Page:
Howard hit his first home run of October after 51 post-season plate appearances without one when he connected on the second of back-to-back shots with Utley in the sixth inning of Game Three on Saturday night off of Matt Garza. That helped spark the Phillies to a 5-4 victory, but it was just a warm-up for Game Four. Howard hit an opposite-field three-run homer to left in the fourth inning off of losing starter Andy Sonnanstine to push the Phillies' lead to 5-1. Howard then pulled a two-run home run into the right-field seats off of left-hander Trever Miller to cap a four-run eighth that also included a two-run blast by Jayson Werth and turned the game into a 10-2 rout. "To be able to have two home runs in the World Series, that's the kind of stuff you dream of when you're a teenager," Howard said. "Getting to the World Series, obviously you want to win, but being able to do something like that to help my team win is a great feeling. I've just been kind of hanging with it the whole postseason, working on getting into a groove at the plate and taking it one day at a time."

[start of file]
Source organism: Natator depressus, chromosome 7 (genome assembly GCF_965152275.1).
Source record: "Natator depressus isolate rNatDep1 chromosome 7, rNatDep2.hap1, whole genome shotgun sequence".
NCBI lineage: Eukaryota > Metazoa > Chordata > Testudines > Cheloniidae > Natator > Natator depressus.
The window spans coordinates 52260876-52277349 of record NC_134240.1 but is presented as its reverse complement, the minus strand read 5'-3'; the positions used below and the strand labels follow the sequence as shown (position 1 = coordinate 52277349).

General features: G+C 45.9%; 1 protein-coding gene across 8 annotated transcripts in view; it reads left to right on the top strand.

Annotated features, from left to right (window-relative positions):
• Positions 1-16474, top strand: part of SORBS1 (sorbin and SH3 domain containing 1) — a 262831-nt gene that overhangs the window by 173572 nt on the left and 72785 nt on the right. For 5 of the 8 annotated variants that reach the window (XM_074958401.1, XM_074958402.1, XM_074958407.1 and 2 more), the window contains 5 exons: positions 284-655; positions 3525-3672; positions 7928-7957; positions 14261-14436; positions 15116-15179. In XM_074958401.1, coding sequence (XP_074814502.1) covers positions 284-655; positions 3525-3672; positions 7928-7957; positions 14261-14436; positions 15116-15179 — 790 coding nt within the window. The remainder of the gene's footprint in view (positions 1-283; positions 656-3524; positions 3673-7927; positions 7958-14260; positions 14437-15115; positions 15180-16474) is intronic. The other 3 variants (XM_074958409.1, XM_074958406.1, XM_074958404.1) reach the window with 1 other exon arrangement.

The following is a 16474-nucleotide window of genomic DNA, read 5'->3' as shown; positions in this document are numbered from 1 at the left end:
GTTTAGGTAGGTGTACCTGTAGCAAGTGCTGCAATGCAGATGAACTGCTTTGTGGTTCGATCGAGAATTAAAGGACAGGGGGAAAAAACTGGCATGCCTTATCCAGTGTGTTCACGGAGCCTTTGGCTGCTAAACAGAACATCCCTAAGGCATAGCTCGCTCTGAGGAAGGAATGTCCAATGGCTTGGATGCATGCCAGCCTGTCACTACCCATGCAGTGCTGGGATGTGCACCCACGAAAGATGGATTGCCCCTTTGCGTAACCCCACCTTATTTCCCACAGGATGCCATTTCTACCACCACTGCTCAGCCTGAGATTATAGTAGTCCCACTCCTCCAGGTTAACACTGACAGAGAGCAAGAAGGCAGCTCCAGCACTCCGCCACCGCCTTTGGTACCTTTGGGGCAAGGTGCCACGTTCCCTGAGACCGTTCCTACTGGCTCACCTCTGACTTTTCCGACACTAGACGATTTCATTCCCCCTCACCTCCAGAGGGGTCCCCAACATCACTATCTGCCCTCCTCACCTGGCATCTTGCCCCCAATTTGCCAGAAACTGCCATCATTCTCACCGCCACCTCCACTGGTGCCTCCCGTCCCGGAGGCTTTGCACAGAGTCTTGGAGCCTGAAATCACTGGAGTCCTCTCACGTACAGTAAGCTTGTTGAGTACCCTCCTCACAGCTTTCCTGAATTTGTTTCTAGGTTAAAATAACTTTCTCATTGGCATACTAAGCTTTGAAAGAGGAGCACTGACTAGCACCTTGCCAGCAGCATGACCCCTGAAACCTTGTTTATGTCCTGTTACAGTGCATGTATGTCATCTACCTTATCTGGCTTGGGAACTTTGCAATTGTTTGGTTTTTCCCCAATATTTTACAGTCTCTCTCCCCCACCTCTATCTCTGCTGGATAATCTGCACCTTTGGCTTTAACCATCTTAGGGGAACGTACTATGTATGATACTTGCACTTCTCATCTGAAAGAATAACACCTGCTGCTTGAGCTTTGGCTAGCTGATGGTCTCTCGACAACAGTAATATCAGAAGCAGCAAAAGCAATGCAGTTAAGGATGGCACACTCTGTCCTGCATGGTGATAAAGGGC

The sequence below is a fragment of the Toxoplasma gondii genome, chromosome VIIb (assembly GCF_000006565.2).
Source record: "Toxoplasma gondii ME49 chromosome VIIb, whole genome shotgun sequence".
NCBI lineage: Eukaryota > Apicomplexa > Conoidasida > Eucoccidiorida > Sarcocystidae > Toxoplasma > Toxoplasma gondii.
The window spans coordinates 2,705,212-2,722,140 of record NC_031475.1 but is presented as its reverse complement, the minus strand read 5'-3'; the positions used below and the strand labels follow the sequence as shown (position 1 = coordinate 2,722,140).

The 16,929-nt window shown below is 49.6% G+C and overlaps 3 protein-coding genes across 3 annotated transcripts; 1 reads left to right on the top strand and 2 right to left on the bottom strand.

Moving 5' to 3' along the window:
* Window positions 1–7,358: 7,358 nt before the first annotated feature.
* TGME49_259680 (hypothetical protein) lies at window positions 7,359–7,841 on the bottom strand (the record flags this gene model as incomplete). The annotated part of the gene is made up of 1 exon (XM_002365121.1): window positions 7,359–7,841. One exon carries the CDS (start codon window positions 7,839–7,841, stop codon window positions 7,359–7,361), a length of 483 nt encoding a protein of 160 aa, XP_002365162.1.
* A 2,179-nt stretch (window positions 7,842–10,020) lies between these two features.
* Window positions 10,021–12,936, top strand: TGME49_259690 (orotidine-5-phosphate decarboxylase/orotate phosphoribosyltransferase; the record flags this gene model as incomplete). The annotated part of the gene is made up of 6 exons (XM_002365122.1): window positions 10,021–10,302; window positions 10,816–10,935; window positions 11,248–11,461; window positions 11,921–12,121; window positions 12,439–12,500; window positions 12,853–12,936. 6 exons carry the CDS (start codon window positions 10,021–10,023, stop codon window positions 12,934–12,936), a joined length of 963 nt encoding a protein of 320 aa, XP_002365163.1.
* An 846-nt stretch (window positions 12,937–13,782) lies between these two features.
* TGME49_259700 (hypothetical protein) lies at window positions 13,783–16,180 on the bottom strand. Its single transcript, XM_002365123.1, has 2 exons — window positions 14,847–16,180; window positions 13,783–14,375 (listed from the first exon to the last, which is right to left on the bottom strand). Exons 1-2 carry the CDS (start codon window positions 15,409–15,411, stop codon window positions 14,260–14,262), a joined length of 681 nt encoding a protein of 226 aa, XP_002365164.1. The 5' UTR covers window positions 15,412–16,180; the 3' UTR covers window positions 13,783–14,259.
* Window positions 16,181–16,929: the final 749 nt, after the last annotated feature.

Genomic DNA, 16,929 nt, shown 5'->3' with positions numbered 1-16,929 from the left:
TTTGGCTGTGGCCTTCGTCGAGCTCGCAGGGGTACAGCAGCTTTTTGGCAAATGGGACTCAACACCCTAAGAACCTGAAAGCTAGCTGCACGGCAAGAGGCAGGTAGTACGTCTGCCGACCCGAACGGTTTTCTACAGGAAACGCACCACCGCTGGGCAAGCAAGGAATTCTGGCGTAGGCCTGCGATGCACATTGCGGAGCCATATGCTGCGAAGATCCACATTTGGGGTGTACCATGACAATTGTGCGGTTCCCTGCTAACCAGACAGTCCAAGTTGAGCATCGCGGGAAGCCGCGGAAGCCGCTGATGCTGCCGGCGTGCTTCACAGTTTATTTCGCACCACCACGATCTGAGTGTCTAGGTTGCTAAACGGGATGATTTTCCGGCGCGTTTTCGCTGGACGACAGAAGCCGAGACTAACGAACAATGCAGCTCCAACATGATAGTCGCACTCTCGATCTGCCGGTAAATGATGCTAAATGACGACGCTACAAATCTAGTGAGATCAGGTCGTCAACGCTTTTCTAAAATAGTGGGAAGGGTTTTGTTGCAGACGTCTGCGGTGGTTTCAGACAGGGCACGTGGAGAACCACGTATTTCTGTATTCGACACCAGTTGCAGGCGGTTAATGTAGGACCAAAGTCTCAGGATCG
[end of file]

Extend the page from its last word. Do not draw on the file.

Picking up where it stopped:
Rays manager Joe Maddon still felt that his team would be hard-pressed to keep Howard down for the entire series. "Guys like that, those big power guys, when they hit them, they normally come in bunches," Maddon said. "They get the feel working, and all of a sudden every ball looks big and it's in the right spot. We don't take anybody lightly. He's very good, and we have not been pitching around anybody to get to him. You never take people as good as Ryan Howard for granted."
While Howard had a span of 53 plate appearances without a home run during the regular season from May 30 to June 12, it was difficult to foresee this October power outage. Howard had an outstanding September, hitting .352/.422/.852 with 11 home runs in 102 plate appearances as the Phillies overtook the Mets in the season's final month for a second straight season to win the NL East. Howard admitted that his October struggles got to him at times, but his track record of home-run hitting gave him confidence that he would regain his power strike. "I'm mortal," Howard said. "I bleed, just like everybody else bleeds, but it's just one of those things. Everybody goes through hot streaks and cool streaks, and it's just making the adjustments quick. Sometimes it takes a little bit longer, but as long as you get back at the right time and get things going, that's what matters."
Howard took extra batting practice during the offday Friday, and Manuel believes that enabled Howard to find a comfort level. "He's been patient these last two games and he's staying on the ball," Manuel said. "He's relaxed and seeing the ball better because he's slowed down and started concentrating on following the ball, and looking for pitches to hit instead of guessing. He's looking good. He's got his timing. His weight shift and balance are good."